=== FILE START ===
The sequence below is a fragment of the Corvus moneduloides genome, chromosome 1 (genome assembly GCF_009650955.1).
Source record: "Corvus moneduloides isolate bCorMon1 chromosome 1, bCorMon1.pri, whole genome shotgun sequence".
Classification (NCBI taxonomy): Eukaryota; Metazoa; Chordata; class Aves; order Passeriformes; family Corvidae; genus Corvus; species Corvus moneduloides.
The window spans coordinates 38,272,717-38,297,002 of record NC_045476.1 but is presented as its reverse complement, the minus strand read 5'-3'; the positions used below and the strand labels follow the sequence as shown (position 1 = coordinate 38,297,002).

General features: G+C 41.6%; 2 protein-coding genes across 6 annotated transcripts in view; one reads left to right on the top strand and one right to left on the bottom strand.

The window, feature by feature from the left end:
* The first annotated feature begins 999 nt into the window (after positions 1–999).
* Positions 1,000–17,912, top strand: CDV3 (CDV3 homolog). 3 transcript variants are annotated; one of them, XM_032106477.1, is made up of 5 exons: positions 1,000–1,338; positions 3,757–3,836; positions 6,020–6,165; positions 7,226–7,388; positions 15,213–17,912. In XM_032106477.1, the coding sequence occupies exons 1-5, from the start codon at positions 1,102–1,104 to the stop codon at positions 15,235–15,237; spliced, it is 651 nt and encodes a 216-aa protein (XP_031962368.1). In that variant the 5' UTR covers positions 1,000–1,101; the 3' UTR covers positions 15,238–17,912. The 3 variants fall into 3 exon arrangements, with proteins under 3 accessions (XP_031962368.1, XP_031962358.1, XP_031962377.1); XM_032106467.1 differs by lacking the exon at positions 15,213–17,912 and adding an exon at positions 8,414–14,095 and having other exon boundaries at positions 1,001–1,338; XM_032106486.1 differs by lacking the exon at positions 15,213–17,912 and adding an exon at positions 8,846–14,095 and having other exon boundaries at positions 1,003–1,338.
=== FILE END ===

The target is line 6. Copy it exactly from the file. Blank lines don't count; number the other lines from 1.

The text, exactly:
The window, feature by feature from the left end: